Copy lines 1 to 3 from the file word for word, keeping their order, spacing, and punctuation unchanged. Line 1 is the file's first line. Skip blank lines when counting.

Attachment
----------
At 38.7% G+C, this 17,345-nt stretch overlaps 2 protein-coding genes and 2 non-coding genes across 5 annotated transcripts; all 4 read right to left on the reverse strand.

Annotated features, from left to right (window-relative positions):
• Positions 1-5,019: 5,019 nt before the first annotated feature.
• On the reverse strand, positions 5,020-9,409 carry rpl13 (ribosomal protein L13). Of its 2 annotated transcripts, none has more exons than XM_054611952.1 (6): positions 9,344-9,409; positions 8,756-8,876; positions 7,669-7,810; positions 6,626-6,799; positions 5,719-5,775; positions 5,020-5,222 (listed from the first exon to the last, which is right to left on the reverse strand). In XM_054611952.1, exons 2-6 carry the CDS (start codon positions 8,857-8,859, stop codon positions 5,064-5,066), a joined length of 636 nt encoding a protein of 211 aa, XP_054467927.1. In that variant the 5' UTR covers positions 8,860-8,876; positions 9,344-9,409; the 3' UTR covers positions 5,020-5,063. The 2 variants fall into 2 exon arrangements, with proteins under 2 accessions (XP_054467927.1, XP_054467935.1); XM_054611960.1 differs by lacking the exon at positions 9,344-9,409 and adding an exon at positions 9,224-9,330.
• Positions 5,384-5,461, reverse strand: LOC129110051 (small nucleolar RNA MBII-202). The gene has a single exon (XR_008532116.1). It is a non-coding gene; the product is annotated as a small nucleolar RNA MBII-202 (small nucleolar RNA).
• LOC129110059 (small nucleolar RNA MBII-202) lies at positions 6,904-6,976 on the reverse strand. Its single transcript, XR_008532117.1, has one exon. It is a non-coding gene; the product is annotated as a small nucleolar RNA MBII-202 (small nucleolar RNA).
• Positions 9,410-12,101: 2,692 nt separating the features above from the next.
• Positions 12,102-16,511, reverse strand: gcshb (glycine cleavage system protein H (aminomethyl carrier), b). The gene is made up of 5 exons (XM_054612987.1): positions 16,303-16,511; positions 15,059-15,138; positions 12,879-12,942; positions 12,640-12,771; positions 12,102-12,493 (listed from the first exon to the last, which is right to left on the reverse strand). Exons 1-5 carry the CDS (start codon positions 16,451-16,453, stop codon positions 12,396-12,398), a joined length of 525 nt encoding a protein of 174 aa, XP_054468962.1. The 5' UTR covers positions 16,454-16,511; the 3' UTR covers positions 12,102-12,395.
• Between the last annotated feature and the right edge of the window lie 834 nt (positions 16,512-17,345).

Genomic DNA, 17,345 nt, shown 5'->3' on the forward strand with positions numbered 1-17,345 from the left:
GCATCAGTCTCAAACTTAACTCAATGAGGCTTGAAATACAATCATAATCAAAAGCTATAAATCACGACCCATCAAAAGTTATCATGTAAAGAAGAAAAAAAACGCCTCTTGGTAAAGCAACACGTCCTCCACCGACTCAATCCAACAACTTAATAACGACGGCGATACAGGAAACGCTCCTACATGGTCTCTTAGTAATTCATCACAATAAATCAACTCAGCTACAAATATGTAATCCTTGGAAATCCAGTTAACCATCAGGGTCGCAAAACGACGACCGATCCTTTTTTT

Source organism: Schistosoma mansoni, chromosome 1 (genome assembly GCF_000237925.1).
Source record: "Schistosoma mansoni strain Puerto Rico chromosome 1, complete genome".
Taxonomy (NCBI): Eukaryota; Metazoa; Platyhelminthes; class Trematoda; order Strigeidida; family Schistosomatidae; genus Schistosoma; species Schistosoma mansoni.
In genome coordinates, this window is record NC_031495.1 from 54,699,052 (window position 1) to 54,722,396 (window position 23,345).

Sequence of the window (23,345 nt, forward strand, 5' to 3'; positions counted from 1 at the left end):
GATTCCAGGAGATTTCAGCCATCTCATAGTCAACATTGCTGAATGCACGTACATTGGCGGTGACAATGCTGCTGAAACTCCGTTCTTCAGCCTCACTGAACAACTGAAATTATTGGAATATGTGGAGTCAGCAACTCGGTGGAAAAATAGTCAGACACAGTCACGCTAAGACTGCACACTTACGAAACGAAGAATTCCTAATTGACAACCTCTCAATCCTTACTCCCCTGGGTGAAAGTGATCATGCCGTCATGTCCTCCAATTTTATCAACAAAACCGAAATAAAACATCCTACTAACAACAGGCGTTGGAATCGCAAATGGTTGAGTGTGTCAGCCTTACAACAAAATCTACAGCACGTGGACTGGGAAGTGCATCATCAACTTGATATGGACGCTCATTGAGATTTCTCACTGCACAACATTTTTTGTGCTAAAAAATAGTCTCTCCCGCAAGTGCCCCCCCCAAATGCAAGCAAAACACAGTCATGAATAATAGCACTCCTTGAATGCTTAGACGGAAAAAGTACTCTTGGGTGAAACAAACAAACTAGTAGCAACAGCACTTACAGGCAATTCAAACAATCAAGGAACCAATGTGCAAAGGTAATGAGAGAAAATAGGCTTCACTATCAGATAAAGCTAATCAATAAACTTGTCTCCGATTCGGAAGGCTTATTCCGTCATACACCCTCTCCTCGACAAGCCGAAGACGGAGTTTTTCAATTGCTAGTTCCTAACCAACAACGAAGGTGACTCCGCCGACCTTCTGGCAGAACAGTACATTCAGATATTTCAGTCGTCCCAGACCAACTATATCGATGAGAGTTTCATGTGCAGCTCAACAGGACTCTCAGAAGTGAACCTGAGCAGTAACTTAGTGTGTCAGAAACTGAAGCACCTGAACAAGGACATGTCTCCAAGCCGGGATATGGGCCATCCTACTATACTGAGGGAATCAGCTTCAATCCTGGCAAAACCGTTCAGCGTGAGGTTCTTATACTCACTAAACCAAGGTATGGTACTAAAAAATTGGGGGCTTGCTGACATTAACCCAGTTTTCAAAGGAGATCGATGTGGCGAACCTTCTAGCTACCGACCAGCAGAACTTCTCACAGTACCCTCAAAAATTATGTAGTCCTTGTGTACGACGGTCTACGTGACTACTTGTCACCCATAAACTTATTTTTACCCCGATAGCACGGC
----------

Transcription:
At 38.7% G+C, this 17,345-nt stretch overlaps 2 protein-coding genes and 2 non-coding genes across 5 annotated transcripts; all 4 read right to left on the reverse strand.

Annotated features, from left to right (window-relative positions):
• Positions 1-5,019: 5,019 nt before the first annotated feature.